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Homework Help: Coulomb's law point charges distance for 0 net force

  1. Jan 21, 2012 #1
    1. The problem statement, all variables and given/known data

    One charge of (+5µC) is placed in the air at exactly x = 0, and a second charge (+7µC) at x = 100cm. where can the third charge be placed so as to experience zero net force due to the other charges?

    2. Relevant equations
    F=KQ1Q2 / D^2


    3. The attempt at a solution
    Q1 = +5µC,
    Q2 = +7µC,
    Q3d from q1 = D1,
    K = 9*10^9,
    100 cm = 1 m
    D1+D2=1m,
    1m - D1 = D2.

    K(q1*q3)/d1^2)=K(q2*q3)/(1-D1)^2
    Then the k's cancel each other out and the Q3's cancel each other out.

    (q1)/(d1^2)=(q2)/(1-D1)^2

    Is this correct? also can you give me an example on solving this equation if it is correct?

    Another thing
    if Q1 had a smaller and opposite charge compared to Q2, the equation would be?
    (q1)/(d1^2)=(q2)/(1+D1)^2
     
  2. jcsd
  3. Jan 21, 2012 #2
    Sorry i did not type out the values,

    5/d^2=7/(1+D)^2

    saying that we are finding distance and both the charges are 10^-6 it can cancel out right?
    Sorry i guess this is more of a math problem if i have the formula right, i really am not sure how to solve this, i have tried but i keep getting the wrong answers. the answer in the book is .46m or 46cm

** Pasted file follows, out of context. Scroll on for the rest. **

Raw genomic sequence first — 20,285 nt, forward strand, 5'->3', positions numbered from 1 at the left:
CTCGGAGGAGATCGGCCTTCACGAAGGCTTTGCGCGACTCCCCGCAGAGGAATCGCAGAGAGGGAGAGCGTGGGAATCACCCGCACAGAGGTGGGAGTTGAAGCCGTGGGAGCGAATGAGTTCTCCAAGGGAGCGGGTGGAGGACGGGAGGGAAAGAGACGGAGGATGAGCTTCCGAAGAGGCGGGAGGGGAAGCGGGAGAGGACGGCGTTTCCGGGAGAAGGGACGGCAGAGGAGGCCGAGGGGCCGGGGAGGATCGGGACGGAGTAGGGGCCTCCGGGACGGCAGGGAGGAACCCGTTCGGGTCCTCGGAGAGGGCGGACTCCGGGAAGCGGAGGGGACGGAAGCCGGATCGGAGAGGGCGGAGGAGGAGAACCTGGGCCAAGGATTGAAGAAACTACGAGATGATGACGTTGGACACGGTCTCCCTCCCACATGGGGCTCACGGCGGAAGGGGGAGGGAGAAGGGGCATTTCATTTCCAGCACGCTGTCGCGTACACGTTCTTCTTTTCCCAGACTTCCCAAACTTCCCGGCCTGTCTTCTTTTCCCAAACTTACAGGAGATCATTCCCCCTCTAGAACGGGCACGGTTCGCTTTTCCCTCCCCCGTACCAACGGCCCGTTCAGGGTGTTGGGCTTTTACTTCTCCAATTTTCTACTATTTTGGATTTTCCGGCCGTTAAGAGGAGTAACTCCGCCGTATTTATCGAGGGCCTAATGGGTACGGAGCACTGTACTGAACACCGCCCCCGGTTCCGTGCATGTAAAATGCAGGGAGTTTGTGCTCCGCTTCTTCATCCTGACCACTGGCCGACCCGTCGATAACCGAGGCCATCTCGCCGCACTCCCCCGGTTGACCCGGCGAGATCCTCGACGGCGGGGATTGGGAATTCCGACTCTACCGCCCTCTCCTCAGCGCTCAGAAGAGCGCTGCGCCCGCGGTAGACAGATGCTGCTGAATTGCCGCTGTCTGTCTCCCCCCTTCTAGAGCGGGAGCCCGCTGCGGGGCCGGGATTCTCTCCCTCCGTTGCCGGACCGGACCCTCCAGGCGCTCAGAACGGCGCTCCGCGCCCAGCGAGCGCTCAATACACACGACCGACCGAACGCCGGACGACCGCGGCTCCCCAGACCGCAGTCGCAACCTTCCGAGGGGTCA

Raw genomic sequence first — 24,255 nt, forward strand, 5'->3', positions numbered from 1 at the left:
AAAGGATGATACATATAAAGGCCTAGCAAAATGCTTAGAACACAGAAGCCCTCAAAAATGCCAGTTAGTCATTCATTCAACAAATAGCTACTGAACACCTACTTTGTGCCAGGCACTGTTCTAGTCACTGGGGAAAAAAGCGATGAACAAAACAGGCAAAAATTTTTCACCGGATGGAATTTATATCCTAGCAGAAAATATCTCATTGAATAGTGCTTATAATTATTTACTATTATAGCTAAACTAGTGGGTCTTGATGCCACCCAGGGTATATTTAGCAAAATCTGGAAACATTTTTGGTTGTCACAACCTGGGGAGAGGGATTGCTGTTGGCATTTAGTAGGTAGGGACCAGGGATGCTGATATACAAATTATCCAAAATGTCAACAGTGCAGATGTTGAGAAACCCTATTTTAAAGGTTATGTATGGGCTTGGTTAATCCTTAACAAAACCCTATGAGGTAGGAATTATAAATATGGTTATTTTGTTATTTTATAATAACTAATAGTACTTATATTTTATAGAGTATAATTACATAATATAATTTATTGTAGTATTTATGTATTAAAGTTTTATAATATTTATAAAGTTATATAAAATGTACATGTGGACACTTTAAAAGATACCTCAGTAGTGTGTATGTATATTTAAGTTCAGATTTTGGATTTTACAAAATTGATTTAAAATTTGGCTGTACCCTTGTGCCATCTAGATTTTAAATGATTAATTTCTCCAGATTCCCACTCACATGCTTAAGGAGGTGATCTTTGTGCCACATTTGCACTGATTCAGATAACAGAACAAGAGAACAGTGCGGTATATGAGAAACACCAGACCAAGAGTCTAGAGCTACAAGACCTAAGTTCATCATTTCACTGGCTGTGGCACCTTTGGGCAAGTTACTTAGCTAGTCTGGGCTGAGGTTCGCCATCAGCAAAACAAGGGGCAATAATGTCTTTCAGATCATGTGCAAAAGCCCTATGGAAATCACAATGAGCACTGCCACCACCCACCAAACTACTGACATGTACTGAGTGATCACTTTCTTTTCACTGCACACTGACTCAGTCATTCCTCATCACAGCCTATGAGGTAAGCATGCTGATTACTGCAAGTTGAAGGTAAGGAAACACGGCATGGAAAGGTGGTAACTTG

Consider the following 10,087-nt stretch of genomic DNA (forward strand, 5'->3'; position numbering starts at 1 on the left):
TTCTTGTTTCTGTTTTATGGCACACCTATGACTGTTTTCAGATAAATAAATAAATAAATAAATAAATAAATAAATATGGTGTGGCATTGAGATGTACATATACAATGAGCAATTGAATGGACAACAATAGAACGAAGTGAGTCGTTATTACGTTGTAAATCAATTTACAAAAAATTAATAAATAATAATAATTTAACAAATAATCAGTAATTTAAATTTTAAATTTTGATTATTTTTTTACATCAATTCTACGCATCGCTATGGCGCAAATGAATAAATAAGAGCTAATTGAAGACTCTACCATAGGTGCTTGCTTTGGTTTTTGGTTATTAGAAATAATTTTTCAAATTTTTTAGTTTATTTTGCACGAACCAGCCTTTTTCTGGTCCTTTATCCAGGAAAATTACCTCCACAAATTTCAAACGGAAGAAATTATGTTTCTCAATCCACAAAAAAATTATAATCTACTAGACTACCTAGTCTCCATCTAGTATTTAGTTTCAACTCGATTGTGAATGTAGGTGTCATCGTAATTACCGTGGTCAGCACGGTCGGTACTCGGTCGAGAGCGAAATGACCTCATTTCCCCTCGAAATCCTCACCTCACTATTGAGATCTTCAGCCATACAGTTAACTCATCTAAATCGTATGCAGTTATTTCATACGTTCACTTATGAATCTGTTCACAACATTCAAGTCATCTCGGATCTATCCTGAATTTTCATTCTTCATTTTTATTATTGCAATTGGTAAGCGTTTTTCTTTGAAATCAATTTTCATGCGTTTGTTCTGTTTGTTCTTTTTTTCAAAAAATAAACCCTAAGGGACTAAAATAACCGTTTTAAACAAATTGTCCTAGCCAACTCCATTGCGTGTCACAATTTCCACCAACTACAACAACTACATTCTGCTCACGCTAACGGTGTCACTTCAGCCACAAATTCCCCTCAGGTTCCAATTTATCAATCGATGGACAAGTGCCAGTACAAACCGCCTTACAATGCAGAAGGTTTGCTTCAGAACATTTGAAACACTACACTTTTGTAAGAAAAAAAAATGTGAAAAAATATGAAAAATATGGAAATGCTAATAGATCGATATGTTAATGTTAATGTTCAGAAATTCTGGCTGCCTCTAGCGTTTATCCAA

4. Jan 21, 2012 #3

    ehild

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    Homework Helper

    You meant D1 instead of d1, did you not? (q1)/(D1^2)=(q2)/(1-D1)^2 is correct. Cancel the factors 10^-6 . Take the reciprocal of both sides, expand the square, move everything to one side and solve the quadratic equation. You get two roots, exclude the one not between 0 and 1.

    Q1/D1^2=(q2)/(1+D1)^2 is the correct one.
     
    Last edited: Jan 21, 2012
  5. Jan 21, 2012 #4
    Thank you very much :P. I'm not 100% on solving quadratics however I have a 600 page math textbook that i'm working through right now that will cover it. My physics class is 1 year ahead of my math class. :S
     
  6. Jan 21, 2012 #5

    ehild

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    Oh. Do not read all that 600 pages. If you have an equation of form ax2+bx+c=0 the solutions are

    [tex]x_{1,2}=\frac{-b\pm \sqrt{b^2-4ac}}{2a}[/tex] Can you manage?

    ehild
     
  7. Jan 22, 2012 #6
    Thank you very much, i will play around with it however i am not to familiar with radicals so I'm not sure if i will be able to get through it :S
     
  8. Jan 22, 2012 #7

    ehild

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    Oh. Your Physics class is very much ahead of your Maths class. The square root of a number x is the non-negative number denoted by √x which multiplied by itself gives out x.

    √x * √x = x.

    √4=2 , as 2*2=4
    √100=10 as 10*10 = 100.

    You certainly find a key on your calculator that corresponds to the square root operator.



    ehild
     
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